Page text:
124 ‘hotspots’ expand free Wi-Fi access

Wi-Fi connectivity and the strength of the network signal depend upon a number of geographic and construction factors.

Completed Covington Connect initiative eroding ‘digital divide’ 

COVINGTON, Ky. – Thousands more Covington families have free access to the Internet, courtesy of the all-but-completed “Covington Connect” initiative whose goal is to smash the digital divide in much of the city.
Cincinnati Bell, working with the City of Covington, is completing the installation of 124 strategically placed Wi-Fi Access Points – aka “hotspots.” Each device creates a “zone of connectivity” of varying size offering free public Wi-Fi to the streets and houses located around it.
Previously completed pieces of the multi-pronged Covington Connect initiative include the distribution of 1,000 free computers and the installation of free Wi-Fi for more than 600 apartments in the City Heights and Latonia Terrace housing complexes.
A major goal of the initiative is to support distance learning for students at Covington’s schools during the pandemic, but officials said the impact of wider access to the internet will be felt across a wide spectrum of societal interaction – from health-care access to employment to housing – for generations to come.
“This has been a fantastic partnership that, quite simply, will strengthen the quality of life of literally thousands of families,” Covington Mayor Joe Meyer said. “Internet access is critical – people go online to access information, shop, pay rent, apply for a job, reserve a library book, attend a training seminar, see a doctor, and perform a myriad other tasks.”
The “hotspots” offering free Cincinnati Bell Wi-Fi are located throughout the city but are concentrated in eight neighborhoods – Eastside, Helentown, Austinburg, Peaselburg, Levassor Park, Lewisburg, Latonia, and West Covington – in order to reach the largest concentration of students.
Wi-Fi connectivity and the strength of the network signal depend upon a number of geographic and construction factors.
See this FLIER for instructions on how to register and connect to the network. (Enable Wi-Fi and select “_Covington Connect” from the list of available Wi-Fi networks.) The free registration will require entering an email address and answering a couple of basic demographic questions.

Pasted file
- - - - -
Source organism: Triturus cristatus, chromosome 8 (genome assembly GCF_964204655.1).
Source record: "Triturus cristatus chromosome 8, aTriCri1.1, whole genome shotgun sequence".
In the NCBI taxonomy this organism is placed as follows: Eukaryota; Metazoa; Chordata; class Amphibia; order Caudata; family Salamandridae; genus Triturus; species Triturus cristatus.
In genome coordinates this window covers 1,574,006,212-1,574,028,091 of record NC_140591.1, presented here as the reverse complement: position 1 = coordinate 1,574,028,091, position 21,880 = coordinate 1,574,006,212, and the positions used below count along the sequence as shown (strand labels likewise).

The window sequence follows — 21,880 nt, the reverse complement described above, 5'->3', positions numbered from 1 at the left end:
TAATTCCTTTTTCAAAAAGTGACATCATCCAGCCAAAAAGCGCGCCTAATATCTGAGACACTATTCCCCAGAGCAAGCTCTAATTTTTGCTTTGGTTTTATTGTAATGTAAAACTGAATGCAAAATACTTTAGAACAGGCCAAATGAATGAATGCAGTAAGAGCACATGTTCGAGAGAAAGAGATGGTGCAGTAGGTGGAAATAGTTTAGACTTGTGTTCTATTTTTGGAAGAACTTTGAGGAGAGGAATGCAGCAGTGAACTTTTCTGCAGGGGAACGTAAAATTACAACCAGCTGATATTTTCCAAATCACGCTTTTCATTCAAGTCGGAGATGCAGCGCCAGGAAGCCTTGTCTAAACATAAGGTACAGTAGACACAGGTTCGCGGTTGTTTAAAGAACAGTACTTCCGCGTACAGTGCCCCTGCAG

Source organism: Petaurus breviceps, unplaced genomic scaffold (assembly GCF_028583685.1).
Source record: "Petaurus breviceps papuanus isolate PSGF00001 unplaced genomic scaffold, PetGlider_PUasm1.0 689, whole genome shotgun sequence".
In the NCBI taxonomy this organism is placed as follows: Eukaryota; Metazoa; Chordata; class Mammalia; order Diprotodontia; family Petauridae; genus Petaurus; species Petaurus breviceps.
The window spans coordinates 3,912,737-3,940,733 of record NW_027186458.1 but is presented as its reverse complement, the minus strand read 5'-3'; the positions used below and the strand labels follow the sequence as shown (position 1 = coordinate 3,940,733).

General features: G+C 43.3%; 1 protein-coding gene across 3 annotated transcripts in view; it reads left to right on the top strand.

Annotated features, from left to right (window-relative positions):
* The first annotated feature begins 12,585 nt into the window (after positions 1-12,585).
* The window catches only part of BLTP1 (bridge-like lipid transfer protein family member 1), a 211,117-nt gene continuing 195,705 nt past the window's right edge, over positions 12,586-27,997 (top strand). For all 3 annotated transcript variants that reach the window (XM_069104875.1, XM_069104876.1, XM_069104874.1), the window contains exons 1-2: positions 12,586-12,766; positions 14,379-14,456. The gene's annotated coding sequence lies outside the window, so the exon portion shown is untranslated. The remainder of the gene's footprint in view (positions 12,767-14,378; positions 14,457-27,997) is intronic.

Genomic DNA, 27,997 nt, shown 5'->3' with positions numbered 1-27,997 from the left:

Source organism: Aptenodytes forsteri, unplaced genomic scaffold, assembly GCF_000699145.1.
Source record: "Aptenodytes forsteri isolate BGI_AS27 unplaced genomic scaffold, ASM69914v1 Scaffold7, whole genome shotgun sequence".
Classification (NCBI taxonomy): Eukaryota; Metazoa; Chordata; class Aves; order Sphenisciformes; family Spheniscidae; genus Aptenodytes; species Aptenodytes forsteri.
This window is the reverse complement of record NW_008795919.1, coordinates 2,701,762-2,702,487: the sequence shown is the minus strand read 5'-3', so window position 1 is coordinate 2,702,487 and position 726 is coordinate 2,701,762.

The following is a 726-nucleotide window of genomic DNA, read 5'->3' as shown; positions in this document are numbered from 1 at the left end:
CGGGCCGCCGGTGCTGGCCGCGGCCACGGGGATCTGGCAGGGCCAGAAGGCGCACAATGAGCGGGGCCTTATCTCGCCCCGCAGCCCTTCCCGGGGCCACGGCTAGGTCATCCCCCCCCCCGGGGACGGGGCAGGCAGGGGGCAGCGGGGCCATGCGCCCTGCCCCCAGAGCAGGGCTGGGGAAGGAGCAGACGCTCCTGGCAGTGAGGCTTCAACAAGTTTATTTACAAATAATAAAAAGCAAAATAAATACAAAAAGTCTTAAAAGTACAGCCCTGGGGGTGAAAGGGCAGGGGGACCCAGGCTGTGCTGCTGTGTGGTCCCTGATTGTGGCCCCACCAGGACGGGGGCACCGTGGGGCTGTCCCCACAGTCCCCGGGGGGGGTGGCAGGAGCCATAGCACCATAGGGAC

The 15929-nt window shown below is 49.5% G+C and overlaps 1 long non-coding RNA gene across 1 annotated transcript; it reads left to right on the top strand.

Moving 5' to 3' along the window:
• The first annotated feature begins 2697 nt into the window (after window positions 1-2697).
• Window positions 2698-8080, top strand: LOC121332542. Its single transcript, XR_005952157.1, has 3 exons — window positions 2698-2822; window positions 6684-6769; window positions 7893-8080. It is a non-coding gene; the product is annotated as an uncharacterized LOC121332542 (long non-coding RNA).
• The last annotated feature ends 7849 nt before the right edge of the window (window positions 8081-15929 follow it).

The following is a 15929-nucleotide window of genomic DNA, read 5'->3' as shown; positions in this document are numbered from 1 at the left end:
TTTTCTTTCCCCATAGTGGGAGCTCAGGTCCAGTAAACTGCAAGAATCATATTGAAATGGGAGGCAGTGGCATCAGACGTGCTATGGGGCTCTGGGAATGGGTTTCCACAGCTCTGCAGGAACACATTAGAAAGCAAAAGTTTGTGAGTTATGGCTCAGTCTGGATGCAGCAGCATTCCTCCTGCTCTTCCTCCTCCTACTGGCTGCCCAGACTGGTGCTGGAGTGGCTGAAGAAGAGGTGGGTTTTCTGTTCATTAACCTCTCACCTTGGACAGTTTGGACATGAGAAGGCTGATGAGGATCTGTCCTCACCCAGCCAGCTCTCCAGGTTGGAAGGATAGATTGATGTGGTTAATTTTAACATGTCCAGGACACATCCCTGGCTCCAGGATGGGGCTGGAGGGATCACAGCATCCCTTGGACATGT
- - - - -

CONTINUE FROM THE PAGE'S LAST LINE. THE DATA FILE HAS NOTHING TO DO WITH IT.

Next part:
“Cincinnati Bell is proud to be part of the Covington Connect initiative,” said Tom Simpson, Chief Operating Officer of Cincinnati Bell Inc. “Internet connectivity is mission-critical to access jobs, educational opportunities, and health-care resources. Today’s announcement is another important step toward improving digital equity in Covington.”
The new system is already being used: According to the company, more than 600 people have signed on to Covington Connect 8,000 times in the past 30 days, an average of 13 times each. The average Wi-Fi session was approximately 50 minutes.
Those numbers are expected to grow exponentially with the completed installation of the hotspot devices and publicity.
About Covington Connect
The initiative was announced July 8 during a news conference that included the City, Cincinnati Bell, the Housing Authority of Covington (HAC), Covington Independent Public Schools, Renaissance Covington, local computer firms Blair Technology Group and ReGadget, and Comp-U-Dopt, a Houston-based non-profit organization.
All told, the partners’ investment in the project was estimated at well over $2.5 million.
Implementation moved forward the last six months along several tracks:
  • The “hotspot” part of the initiative, which involved recruiting homeowners and businesses to allow the wireless access devices to be attached to the sides of their buildings. The locations were chosen to “capture” as many families of schoolchildren as possible.
  • Complimentary internet service installed in public housing complexes in September under Cincinnati Bell’s contract with the housing authority.
  • The distribution of 1,000 free, refurbished computers at six events under a partnership involving two Latonia-based computer firms – Blair Technology Group and ReGadget – and Comp-U-Dopt, a Houston non-profit in charge of fund-raising. The computer firms share owners and management and are national leaders in refurbishing Microsoft products. 

City officials stressed the “rising tide lifts all boats” aspect of Covington Connect. 

“We’re continuing to work with partners like Cincinnati Bell to create a 21st Century “smart” city, but we need to make sure that it is one in which all residents are presented opportunities, not just a few,” City Manager David Johnston said. “This will move us further on the road to digital equity, and we look forward to seeing its impact not only on individual Covington families but also on the economic health of the city as a whole.”